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Assessment of an Internet-Delivered Interactive Approach to Introductory Astronomy for Non–Science Majors
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http://dx.doi.org/10.1119/1.19151
http://aip.metastore.ingenta.com/content/aas/journal/aer/3/1/10.3847/AER2004003
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Figure 1.

The Astronomy Online interface.

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Figure 2.

The principal features of each weekly AOL learning module.

Tables

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Table 1.

Quantitative Comparison Data

Abstract

This project explores the effectiveness of learner-centered education (LCE) principles and practices on student learning and attitudes in an online interactive introductory astronomy course for non-science majors by comparing a high-quality Internet-delivered course with a high-quality on-campus course, both of which are based on the principles of LCE. To date, there have been numerous comparisons of conventional lecture courses with distance-learning courses described in the literature, which show little significant difference between the two learning environments. A careful review suggests that these are often noninteractive lecture courses, compared with traditional reading and correspondence courses in which assignments are submitted via e-mail. In contrast, this study compares an interactive Internet-delivered course with a learner-centered on-campus course, both of which use highly interactive teaching techniques characteristic of LCE. To do this, we created a hypermedia learning experience for introductory astronomy that matches Internet technology with how people learn. This course weaves multimedia visualizations into a structured learning environment by breaking down complex concepts into bite-sized pieces. Each cognitive piece contains hyperlinks that explain all terms. Illustrations consist of high-resolution images, animations, and videos that students manipulate to answer questions. Each module helps students engage in the pursuit of learning astronomy by providing activities in which students use astronomical data. Learners are required to answer premodule questions—not as multiple-choice questions, but as written narratives—about the concept under study to make their knowledge explicit. At the conclusion stage, students compare new ideas with their initial answers and evaluate various alternative explanations. We find that although this innovative course accomplishes its goals and students achieve an acceptable level of achievement, the high-quality on-campus course experience yields significantly higher achievement gains.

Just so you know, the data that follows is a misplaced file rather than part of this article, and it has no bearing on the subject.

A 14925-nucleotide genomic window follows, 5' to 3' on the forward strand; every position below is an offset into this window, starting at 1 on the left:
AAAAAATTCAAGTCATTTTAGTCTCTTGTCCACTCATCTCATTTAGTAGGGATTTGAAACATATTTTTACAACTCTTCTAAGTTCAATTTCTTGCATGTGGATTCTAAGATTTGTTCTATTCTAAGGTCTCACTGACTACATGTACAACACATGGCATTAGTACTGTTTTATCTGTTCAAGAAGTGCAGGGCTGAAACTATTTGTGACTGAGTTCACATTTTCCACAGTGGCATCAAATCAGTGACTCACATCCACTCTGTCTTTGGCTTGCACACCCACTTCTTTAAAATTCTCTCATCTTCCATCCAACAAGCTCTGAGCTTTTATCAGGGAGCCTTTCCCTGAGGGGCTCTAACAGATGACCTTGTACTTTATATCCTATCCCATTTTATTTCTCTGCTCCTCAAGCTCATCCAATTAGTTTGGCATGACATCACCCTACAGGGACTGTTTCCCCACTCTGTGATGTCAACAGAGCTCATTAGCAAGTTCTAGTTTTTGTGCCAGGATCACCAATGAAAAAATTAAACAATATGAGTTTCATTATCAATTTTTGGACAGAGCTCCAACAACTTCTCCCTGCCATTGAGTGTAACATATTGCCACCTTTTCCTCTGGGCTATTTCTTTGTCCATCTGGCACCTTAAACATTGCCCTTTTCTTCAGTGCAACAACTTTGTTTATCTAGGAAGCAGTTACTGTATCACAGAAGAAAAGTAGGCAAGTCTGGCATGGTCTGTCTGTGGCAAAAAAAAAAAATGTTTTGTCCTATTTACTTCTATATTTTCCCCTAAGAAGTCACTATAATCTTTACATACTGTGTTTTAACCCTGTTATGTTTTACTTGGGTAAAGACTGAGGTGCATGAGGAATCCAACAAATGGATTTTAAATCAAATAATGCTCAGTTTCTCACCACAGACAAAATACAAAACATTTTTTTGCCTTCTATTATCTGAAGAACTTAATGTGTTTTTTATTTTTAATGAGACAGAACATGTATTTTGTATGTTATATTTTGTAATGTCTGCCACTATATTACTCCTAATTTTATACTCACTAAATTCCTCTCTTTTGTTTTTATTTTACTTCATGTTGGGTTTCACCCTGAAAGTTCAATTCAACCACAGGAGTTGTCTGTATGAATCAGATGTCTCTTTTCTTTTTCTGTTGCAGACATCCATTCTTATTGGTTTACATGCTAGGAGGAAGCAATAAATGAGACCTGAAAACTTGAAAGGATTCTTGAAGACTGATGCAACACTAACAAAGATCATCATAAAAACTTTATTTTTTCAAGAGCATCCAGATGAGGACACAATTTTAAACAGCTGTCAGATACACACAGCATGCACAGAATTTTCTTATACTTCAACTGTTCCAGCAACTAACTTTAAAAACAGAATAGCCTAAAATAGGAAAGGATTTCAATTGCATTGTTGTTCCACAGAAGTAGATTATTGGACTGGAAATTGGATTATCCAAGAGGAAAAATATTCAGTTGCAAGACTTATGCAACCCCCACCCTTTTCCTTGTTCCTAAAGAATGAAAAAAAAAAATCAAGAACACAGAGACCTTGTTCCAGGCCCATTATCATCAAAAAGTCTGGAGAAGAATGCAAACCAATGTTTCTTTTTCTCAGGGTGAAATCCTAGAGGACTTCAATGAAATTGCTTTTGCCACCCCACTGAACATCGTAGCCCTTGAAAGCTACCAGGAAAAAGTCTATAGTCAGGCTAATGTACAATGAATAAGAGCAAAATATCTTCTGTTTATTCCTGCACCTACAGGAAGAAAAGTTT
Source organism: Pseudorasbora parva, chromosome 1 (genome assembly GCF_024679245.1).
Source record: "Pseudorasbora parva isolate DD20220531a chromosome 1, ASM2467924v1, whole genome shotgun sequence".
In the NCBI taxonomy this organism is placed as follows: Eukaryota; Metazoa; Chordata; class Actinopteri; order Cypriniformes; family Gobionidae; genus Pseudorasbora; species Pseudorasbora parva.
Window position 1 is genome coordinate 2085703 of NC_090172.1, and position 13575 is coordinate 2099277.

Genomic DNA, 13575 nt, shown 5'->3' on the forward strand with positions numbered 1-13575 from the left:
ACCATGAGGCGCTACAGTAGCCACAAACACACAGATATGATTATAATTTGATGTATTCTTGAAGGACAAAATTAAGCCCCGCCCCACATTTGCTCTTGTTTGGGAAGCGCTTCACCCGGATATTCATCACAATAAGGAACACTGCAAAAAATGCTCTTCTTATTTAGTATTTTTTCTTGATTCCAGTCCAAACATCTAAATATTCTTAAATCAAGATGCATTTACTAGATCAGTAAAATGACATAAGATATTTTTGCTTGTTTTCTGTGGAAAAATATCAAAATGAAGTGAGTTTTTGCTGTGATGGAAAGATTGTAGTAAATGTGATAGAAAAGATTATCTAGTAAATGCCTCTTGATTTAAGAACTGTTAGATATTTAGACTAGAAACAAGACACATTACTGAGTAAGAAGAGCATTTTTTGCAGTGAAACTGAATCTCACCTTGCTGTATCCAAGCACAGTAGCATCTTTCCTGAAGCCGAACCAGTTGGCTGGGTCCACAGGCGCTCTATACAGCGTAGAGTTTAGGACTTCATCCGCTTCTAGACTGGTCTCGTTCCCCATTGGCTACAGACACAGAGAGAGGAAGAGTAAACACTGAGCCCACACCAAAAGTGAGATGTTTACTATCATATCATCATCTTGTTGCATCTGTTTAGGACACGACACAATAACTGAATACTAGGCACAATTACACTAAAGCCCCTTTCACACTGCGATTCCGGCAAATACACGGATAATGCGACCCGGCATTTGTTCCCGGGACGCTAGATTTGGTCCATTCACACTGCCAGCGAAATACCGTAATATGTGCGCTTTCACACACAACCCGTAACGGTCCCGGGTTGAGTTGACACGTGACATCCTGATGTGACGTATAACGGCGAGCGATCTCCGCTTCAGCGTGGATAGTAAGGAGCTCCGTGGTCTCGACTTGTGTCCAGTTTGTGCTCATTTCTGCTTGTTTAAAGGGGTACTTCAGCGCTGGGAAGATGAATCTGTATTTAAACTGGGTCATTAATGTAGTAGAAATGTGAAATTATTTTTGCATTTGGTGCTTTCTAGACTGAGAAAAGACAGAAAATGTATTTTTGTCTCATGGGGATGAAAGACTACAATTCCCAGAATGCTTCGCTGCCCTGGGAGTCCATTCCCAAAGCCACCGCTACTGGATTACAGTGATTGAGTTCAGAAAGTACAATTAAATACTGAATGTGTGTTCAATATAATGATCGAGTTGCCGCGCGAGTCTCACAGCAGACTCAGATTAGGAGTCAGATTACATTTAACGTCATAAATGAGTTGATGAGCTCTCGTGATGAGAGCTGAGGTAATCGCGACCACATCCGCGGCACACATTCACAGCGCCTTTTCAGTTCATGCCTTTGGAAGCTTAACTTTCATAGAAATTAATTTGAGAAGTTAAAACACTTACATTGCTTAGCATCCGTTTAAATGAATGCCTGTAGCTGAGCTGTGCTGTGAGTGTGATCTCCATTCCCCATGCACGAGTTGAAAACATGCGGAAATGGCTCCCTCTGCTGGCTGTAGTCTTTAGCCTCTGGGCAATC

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Scitation: Assessment of an Internet-Delivered Interactive Approach to Introductory Astronomy for Non–Science Majors
http://aip.metastore.ingenta.com/content/aas/journal/aer/3/1/10.3847/AER2004003
10.3847/AER2004003
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